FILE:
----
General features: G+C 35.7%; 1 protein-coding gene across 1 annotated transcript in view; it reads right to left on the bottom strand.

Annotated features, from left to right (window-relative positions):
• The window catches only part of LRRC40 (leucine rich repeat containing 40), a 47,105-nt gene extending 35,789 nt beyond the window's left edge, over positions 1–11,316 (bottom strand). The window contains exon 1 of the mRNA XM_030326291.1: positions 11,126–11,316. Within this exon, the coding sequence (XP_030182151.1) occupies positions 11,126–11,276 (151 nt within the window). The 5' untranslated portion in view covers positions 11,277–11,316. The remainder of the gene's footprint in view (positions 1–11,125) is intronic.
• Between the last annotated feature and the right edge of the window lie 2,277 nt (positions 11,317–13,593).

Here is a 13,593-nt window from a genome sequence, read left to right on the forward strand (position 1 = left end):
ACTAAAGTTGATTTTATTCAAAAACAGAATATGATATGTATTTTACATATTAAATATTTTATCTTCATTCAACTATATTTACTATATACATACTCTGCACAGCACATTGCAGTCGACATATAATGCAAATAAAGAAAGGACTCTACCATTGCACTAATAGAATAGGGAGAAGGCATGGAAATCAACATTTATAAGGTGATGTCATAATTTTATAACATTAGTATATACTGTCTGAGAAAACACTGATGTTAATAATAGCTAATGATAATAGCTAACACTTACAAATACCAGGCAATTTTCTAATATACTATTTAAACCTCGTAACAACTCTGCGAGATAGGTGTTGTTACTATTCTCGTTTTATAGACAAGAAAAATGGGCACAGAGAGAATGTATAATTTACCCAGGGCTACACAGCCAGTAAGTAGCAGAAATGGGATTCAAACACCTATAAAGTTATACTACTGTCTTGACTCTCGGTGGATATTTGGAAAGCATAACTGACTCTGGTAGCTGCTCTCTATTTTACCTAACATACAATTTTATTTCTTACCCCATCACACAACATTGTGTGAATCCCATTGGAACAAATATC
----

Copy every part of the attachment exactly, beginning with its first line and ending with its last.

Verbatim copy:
General features: G+C 35.7%; 1 protein-coding gene across 1 annotated transcript in view; it reads right to left on the bottom strand.

Annotated features, from left to right (window-relative positions):
• The window catches only part of LRRC40 (leucine rich repeat containing 40), a 47,105-nt gene extending 35,789 nt beyond the window's left edge, over positions 1–11,316 (bottom strand). The window contains exon 1 of the mRNA XM_030326291.1: positions 11,126–11,316. Within this exon, the coding sequence (XP_030182151.1) occupies positions 11,126–11,276 (151 nt within the window). The 5' untranslated portion in view covers positions 11,277–11,316. The remainder of the gene's footprint in view (positions 1–11,125) is intronic.
• Between the last annotated feature and the right edge of the window lie 2,277 nt (positions 11,317–13,593).

Here is a 13,593-nt window from a genome sequence, read left to right on the forward strand (position 1 = left end):
ACTAAAGTTGATTTTATTCAAAAACAGAATATGATATGTATTTTACATATTAAATATTTTATCTTCATTCAACTATATTTACTATATACATACTCTGCACAGCACATTGCAGTCGACATATAATGCAAATAAAGAAAGGACTCTACCATTGCACTAATAGAATAGGGAGAAGGCATGGAAATCAACATTTATAAGGTGATGTCATAATTTTATAACATTAGTATATACTGTCTGAGAAAACACTGATGTTAATAATAGCTAATGATAATAGCTAACACTTACAAATACCAGGCAATTTTCTAATATACTATTTAAACCTCGTAACAACTCTGCGAGATAGGTGTTGTTACTATTCTCGTTTTATAGACAAGAAAAATGGGCACAGAGAGAATGTATAATTTACCCAGGGCTACACAGCCAGTAAGTAGCAGAAATGGGATTCAAACACCTATAAAGTTATACTACTGTCTTGACTCTCGGTGGATATTTGGAAAGCATAACTGACTCTGGTAGCTGCTCTCTATTTTACCTAACATACAATTTTATTTCTTACCCCATCACACAACATTGTGTGAATCCCATTGGAACAAATATC